Juan Antonio Giménez López, is the man responsible for the Metabarons’ fine artwork. Instead of wasting your time and my space (get it? Get it?) by talking about it, here’s a few samples:
If you want another reason to gawk at the screen like a star-struck fool, visit his page here
But enough with the gawking and the geeking. Let’s get into the story.
Like every good epic, the narrative is based on the in medias res method. Our story begins at some point very near the end of the Metabarons saga, inside the impregnable Meta-Bunker (yeah, Jodorowsky has a thing for prefixes). The tale is told to us via one robot narrator, Tonto and his audience (and abuse victim) Lothar.
Post-Singularity’s first dysfunctional couple.
Under the grasp of unspeakable boredom, Tonto gives in to his robotic companion’s pleas and decides to recite to him the tale of the great caste he has served for almost two hundred years. And what a tale that is.
First, the story of Othon von Salza,
or as I like to call him, Badass Zero.
a former pirate and son-in-law to Berard von Castaka, a marble sculptor and old-school martial arts master.
Berard von Castaka: choking himself to death with his mind before it was cool.
After a visit by a team of techno-priests, looking to order marble for the construction of a new palace for the Imperial Couple, they realize that the Castakas posses a mysterious element that generates an anti-gravity field. Once the news goes out, an immediate bid for the planet begins, which quickly degenerates, as the Black Endoguard decides to cut the middle men and take the planet for themselves.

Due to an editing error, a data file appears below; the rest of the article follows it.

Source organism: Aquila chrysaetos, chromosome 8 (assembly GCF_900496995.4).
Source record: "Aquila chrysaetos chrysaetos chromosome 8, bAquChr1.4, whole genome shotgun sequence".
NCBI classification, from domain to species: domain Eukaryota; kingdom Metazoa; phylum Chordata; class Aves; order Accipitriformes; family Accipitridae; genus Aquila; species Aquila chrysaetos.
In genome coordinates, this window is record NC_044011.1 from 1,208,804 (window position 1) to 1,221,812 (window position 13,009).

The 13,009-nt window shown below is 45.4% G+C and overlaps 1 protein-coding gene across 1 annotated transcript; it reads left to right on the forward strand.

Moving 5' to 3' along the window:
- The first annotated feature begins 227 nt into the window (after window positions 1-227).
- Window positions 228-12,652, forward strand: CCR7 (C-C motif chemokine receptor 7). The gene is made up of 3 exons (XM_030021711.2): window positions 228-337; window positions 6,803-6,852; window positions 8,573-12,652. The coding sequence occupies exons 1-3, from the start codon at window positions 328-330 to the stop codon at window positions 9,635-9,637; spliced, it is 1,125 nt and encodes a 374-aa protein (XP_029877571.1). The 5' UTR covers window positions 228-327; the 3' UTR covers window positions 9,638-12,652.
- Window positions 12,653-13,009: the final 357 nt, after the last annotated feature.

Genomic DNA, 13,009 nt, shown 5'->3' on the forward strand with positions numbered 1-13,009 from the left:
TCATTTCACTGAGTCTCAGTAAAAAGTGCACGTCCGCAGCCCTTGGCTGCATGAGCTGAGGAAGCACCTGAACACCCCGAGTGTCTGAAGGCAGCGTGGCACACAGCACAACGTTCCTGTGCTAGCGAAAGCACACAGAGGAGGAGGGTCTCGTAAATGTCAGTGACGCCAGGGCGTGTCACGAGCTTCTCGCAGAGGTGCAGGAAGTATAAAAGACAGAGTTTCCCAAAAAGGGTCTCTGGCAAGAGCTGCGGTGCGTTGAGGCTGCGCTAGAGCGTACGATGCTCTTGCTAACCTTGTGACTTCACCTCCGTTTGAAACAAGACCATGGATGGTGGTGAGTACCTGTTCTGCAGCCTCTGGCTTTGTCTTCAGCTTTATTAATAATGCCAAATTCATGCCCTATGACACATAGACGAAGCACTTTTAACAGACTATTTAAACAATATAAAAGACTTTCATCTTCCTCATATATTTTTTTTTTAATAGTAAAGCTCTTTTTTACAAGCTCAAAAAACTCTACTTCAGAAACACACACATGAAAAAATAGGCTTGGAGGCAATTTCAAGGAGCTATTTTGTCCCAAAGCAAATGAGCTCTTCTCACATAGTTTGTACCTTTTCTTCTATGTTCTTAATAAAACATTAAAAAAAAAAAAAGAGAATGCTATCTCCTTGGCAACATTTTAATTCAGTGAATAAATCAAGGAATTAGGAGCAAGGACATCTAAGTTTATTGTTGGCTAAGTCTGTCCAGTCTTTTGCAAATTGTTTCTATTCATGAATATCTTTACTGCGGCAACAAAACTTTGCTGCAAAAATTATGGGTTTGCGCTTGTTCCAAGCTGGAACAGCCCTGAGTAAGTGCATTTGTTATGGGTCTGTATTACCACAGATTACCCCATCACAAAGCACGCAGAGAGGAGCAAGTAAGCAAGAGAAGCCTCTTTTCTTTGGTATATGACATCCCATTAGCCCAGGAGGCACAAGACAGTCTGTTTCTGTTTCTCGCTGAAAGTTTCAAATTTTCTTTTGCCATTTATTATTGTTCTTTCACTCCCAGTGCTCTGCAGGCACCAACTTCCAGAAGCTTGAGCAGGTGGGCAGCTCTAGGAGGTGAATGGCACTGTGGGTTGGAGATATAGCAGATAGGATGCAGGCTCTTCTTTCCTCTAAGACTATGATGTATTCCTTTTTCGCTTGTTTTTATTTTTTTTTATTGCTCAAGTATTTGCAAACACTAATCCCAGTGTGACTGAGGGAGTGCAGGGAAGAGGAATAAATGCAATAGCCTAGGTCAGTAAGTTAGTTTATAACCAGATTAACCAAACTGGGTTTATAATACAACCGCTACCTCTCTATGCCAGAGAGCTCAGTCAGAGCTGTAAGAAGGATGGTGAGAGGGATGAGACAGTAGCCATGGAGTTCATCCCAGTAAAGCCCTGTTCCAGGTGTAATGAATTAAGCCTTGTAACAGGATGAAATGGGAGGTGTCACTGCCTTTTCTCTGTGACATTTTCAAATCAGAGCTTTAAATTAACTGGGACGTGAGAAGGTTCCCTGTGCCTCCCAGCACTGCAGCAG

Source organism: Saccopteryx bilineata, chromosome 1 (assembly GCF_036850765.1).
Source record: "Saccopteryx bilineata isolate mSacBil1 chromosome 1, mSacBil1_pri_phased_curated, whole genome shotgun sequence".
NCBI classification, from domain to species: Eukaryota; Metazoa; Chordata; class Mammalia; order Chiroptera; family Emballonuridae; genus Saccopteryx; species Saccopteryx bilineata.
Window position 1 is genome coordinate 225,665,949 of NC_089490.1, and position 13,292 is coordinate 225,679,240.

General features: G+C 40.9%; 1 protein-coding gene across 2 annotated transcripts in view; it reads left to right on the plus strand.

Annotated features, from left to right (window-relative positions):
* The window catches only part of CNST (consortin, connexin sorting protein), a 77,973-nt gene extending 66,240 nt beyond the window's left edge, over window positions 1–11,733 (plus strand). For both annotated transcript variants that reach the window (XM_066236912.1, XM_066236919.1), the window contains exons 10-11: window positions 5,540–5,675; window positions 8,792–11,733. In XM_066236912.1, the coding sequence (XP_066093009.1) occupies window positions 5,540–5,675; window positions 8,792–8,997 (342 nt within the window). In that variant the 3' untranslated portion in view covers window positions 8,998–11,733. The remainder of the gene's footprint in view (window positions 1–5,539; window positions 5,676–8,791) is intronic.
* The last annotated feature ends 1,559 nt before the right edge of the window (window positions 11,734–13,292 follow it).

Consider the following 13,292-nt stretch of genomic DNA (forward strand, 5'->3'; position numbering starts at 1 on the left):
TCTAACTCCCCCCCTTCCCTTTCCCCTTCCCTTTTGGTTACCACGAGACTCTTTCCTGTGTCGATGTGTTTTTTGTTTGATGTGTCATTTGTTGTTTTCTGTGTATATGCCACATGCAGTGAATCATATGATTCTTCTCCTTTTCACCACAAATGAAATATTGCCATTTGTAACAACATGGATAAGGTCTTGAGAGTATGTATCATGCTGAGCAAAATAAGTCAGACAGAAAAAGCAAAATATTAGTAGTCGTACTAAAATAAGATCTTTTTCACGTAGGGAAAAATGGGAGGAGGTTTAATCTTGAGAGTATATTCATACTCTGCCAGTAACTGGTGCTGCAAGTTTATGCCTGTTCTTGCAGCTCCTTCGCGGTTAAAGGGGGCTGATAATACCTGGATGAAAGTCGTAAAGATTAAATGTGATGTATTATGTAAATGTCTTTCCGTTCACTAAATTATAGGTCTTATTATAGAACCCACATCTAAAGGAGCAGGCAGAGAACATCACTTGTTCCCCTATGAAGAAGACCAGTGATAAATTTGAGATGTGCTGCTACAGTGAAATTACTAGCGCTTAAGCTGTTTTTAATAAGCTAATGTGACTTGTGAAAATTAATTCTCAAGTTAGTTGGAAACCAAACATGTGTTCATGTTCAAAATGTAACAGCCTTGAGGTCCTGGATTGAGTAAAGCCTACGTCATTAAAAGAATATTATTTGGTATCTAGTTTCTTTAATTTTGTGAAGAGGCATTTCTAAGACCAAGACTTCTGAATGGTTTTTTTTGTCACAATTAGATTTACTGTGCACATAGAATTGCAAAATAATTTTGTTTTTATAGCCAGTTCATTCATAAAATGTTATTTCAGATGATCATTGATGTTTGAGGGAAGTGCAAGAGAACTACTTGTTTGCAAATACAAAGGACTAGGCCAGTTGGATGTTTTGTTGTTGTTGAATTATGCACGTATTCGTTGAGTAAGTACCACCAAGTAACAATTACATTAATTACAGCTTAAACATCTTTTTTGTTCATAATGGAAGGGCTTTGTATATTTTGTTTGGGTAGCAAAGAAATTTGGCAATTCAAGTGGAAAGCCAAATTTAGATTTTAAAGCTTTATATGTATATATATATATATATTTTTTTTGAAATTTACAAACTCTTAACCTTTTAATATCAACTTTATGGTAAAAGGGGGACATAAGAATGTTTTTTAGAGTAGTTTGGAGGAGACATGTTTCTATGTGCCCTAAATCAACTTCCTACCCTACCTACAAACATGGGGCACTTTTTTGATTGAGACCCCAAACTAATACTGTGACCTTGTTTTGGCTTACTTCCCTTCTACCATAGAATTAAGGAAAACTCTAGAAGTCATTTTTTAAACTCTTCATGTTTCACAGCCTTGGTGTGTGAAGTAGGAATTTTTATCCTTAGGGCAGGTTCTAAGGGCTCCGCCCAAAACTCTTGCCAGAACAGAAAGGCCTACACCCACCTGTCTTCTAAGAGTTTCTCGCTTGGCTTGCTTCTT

Having both numerical and technological superiority to the Castakas, the Endoguard think that the fight’s over. After all, what’s a bunch of backwater hicks armed with medieval weapons going to do? Send in their son-in-law armed with a short sword, so he can kill them with his bare hands?
Short answer: yes.
Short answer: yes.
I told you this would happen, Steve! I goddamn told you!
With the Endoguard defeated and his wife killed in the battle, Othon takes his only son to a private planet that he bought after the huge bid given to him by the Empire. He’s also given a cloned horse, the last surviving member of its species in the universe.
There, he lives his solitary, miserable days with his son, who blames him for not allowing him to take place in the battle. In a twist befitting a Greek tragedy, pirates attack them with the intent of stealing the horse. Othon kills them all, but his son who slipped away without his father’s knowledge to join the fray, gets killed by his own hand. At the last minute, a dying pirate takes a shot, which maims Othon’s family treasures. Othon of course saves himself by using cybernetic implants, which sadly include no reproductive organs, since his scrotum was atomized.